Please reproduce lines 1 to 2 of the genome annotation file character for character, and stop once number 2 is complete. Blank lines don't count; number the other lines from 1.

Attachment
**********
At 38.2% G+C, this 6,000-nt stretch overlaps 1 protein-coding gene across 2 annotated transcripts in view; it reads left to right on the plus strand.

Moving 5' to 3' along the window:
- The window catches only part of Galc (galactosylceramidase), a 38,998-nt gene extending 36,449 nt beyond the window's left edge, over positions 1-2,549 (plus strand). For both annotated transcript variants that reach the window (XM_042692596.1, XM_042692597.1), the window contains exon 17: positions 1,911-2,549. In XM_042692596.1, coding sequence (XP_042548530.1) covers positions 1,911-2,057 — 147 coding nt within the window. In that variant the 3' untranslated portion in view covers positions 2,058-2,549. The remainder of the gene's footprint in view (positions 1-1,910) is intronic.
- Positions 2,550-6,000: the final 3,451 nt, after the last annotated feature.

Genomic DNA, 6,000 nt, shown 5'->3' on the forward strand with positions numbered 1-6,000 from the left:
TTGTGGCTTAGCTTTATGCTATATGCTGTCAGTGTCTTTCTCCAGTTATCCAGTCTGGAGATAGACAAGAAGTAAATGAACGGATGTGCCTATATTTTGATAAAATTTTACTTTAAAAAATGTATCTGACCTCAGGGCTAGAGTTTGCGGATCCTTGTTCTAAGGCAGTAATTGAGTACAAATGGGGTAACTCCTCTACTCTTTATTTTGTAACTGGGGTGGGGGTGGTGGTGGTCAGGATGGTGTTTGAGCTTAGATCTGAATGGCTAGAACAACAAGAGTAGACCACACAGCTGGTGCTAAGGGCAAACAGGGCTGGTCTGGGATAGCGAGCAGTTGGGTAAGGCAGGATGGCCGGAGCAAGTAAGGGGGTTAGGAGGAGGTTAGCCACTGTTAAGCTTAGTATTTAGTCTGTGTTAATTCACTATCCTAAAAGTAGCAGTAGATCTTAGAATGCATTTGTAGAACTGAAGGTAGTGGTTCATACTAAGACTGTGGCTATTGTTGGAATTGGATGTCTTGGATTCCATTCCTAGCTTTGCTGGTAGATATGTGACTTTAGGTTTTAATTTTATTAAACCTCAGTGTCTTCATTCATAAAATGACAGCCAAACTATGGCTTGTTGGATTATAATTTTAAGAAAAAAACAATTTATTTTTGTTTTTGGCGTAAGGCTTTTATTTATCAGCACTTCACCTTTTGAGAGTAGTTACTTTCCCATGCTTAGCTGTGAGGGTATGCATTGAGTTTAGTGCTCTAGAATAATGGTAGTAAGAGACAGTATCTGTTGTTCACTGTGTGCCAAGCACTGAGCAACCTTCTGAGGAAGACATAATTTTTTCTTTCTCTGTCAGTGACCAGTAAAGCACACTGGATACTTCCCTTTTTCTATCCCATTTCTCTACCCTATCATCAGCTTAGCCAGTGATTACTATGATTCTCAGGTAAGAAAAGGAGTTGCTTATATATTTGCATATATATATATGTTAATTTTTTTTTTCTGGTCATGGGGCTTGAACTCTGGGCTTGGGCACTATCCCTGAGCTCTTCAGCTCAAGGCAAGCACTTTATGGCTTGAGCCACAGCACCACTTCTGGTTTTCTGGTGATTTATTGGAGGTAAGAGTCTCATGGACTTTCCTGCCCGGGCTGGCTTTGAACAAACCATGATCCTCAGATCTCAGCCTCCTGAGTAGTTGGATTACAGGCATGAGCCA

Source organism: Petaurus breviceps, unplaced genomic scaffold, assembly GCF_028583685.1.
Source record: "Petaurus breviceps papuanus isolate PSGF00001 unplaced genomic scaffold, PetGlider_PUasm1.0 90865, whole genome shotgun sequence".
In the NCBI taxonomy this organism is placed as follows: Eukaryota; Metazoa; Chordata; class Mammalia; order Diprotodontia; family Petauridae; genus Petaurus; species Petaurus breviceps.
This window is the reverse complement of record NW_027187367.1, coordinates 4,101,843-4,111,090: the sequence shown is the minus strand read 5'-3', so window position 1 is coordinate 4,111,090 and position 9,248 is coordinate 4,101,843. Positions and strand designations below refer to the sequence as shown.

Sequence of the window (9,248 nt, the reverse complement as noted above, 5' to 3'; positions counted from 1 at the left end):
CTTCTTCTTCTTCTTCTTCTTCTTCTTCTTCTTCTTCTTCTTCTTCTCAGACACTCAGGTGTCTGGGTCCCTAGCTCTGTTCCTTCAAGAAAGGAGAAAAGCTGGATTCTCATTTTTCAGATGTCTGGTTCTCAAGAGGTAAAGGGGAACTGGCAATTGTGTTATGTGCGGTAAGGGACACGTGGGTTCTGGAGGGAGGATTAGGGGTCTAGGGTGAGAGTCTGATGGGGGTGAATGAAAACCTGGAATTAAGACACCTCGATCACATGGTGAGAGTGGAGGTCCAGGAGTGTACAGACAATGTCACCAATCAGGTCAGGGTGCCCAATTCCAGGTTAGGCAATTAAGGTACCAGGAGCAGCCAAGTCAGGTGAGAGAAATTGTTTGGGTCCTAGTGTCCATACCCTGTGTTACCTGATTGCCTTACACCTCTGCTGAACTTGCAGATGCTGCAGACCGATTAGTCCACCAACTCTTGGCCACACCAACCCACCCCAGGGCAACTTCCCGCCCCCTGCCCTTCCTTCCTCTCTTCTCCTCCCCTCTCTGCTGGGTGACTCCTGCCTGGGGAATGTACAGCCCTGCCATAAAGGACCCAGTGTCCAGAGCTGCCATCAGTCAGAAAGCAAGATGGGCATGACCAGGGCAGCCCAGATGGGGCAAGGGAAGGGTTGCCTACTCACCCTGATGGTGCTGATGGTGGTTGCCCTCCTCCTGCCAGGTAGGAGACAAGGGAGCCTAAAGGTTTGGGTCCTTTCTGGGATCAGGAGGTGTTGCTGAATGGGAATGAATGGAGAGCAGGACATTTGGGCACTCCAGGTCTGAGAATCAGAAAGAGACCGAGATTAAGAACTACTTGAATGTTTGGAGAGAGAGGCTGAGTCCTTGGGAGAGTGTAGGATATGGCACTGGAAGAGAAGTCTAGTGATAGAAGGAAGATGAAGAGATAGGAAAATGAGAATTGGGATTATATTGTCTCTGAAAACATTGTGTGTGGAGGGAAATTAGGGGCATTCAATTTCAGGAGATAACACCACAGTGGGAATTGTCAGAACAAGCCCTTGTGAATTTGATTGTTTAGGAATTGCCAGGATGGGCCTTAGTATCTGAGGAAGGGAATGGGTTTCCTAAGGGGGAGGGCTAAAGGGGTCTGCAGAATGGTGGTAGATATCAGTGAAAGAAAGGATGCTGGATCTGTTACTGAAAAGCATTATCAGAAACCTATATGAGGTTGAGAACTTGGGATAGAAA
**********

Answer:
At 38.2% G+C, this 6,000-nt stretch overlaps 1 protein-coding gene across 2 annotated transcripts in view; it reads left to right on the plus strand.

Moving 5' to 3' along the window: